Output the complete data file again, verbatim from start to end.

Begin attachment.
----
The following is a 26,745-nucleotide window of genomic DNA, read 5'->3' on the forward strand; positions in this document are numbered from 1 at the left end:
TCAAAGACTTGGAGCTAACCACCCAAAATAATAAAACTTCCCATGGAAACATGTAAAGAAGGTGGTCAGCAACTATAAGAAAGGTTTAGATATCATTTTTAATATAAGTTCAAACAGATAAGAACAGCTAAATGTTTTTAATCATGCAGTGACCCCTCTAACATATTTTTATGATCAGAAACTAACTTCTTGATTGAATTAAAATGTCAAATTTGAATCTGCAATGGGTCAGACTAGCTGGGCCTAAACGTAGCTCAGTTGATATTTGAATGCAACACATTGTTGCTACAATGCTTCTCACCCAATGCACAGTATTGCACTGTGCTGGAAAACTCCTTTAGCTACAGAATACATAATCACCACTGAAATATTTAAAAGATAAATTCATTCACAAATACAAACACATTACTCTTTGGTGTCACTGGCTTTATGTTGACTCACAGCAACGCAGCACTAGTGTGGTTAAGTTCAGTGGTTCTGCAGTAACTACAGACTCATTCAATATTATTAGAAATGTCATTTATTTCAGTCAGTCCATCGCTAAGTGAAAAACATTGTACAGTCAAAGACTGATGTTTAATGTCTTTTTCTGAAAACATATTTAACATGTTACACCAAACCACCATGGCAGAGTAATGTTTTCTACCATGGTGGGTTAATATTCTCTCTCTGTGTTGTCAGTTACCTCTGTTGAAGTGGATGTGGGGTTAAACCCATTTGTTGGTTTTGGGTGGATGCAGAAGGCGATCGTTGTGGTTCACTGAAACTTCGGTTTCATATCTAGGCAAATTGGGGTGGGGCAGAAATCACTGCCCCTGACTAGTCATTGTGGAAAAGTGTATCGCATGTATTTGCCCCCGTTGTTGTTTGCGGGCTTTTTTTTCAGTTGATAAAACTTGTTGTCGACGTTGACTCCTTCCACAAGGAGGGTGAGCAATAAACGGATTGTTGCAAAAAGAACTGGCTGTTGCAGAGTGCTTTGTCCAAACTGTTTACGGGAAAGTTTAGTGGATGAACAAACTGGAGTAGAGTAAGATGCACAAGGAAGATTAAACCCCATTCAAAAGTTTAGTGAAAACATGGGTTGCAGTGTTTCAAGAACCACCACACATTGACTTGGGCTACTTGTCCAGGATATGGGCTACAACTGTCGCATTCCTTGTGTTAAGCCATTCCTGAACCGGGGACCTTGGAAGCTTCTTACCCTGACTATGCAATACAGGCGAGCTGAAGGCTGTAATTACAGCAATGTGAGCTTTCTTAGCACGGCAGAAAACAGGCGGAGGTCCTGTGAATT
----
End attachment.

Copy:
The following is a 26,745-nucleotide window of genomic DNA, read 5'->3' on the forward strand; positions in this document are numbered from 1 at the left end:
TCAAAGACTTGGAGCTAACCACCCAAAATAATAAAACTTCCCATGGAAACATGTAAAGAAGGTGGTCAGCAACTATAAGAAAGGTTTAGATATCATTTTTAATATAAGTTCAAACAGATAAGAACAGCTAAATGTTTTTAATCATGCAGTGACCCCTCTAACATATTTTTATGATCAGAAACTAACTTCTTGATTGAATTAAAATGTCAAATTTGAATCTGCAATGGGTCAGACTAGCTGGGCCTAAACGTAGCTCAGTTGATATTTGAATGCAACACATTGTTGCTACAATGCTTCTCACCCAATGCACAGTATTGCACTGTGCTGGAAAACTCCTTTAGCTACAGAATACATAATCACCACTGAAATATTTAAAAGATAAATTCATTCACAAATACAAACACATTACTCTTTGGTGTCACTGGCTTTATGTTGACTCACAGCAACGCAGCACTAGTGTGGTTAAGTTCAGTGGTTCTGCAGTAACTACAGACTCATTCAATATTATTAGAAATGTCATTTATTTCAGTCAGTCCATCGCTAAGTGAAAAACATTGTACAGTCAAAGACTGATGTTTAATGTCTTTTTCTGAAAACATATTTAACATGTTACACCAAACCACCATGGCAGAGTAATGTTTTCTACCATGGTGGGTTAATATTCTCTCTCTGTGTTGTCAGTTACCTCTGTTGAAGTGGATGTGGGGTTAAACCCATTTGTTGGTTTTGGGTGGATGCAGAAGGCGATCGTTGTGGTTCACTGAAACTTCGGTTTCATATCTAGGCAAATTGGGGTGGGGCAGAAATCACTGCCCCTGACTAGTCATTGTGGAAAAGTGTATCGCATGTATTTGCCCCCGTTGTTGTTTGCGGGCTTTTTTTTCAGTTGATAAAACTTGTTGTCGACGTTGACTCCTTCCACAAGGAGGGTGAGCAATAAACGGATTGTTGCAAAAAGAACTGGCTGTTGCAGAGTGCTTTGTCCAAACTGTTTACGGGAAAGTTTAGTGGATGAACAAACTGGAGTAGAGTAAGATGCACAAGGAAGATTAAACCCCATTCAAAAGTTTAGTGAAAACATGGGTTGCAGTGTTTCAAGAACCACCACACATTGACTTGGGCTACTTGTCCAGGATATGGGCTACAACTGTCGCATTCCTTGTGTTAAGCCATTCCTGAACCGGGGACCTTGGAAGCTTCTTACCCTGACTATGCAATACAGGCGAGCTGAAGGCTGTAATTACAGCAATGTGAGCTTTCTTAGCACGGCAGAAAACAGGCGGAGGTCCTGTGAATT